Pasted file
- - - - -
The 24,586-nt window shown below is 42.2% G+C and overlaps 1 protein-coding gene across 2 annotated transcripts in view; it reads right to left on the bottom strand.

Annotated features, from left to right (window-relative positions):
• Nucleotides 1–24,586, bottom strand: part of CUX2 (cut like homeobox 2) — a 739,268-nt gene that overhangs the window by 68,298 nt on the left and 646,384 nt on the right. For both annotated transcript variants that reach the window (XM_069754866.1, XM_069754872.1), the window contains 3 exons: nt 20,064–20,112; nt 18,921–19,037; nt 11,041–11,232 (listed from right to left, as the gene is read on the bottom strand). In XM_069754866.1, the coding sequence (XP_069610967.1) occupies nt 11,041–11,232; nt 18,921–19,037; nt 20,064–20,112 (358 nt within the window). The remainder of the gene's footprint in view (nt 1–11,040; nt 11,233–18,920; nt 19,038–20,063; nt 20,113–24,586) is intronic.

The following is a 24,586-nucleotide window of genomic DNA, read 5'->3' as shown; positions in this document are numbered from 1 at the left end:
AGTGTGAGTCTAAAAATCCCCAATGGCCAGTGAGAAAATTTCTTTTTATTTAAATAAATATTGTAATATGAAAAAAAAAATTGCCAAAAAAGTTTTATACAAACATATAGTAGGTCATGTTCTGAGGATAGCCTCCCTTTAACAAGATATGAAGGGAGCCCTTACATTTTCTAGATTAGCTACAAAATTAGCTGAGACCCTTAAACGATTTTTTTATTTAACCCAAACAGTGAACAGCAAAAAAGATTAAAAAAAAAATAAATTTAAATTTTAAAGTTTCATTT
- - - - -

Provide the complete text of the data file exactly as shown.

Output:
The 24,586-nt window shown below is 42.2% G+C and overlaps 1 protein-coding gene across 2 annotated transcripts in view; it reads right to left on the bottom strand.

Annotated features, from left to right (window-relative positions):
• Nucleotides 1–24,586, bottom strand: part of CUX2 (cut like homeobox 2) — a 739,268-nt gene that overhangs the window by 68,298 nt on the left and 646,384 nt on the right. For both annotated transcript variants that reach the window (XM_069754866.1, XM_069754872.1), the window contains 3 exons: nt 20,064–20,112; nt 18,921–19,037; nt 11,041–11,232 (listed from right to left, as the gene is read on the bottom strand). In XM_069754866.1, the coding sequence (XP_069610967.1) occupies nt 11,041–11,232; nt 18,921–19,037; nt 20,064–20,112 (358 nt within the window). The remainder of the gene's footprint in view (nt 1–11,040; nt 11,233–18,920; nt 19,038–20,063; nt 20,113–24,586) is intronic.

The following is a 24,586-nucleotide window of genomic DNA, read 5'->3' as shown; positions in this document are numbered from 1 at the left end:
AGTGTGAGTCTAAAAATCCCCAATGGCCAGTGAGAAAATTTCTTTTTATTTAAATAAATATTGTAATATGAAAAAAAAAATTGCCAAAAAAGTTTTATACAAACATATAGTAGGTCATGTTCTGAGGATAGCCTCCCTTTAACAAGATATGAAGGGAGCCCTTACATTTTCTAGATTAGCTACAAAATTAGCTGAGACCCTTAAACGATTTTTTTATTTAACCCAAACAGTGAACAGCAAAAAAGATTAAAAAAAAAATAAATTTAAATTTTAAAGTTTCATTT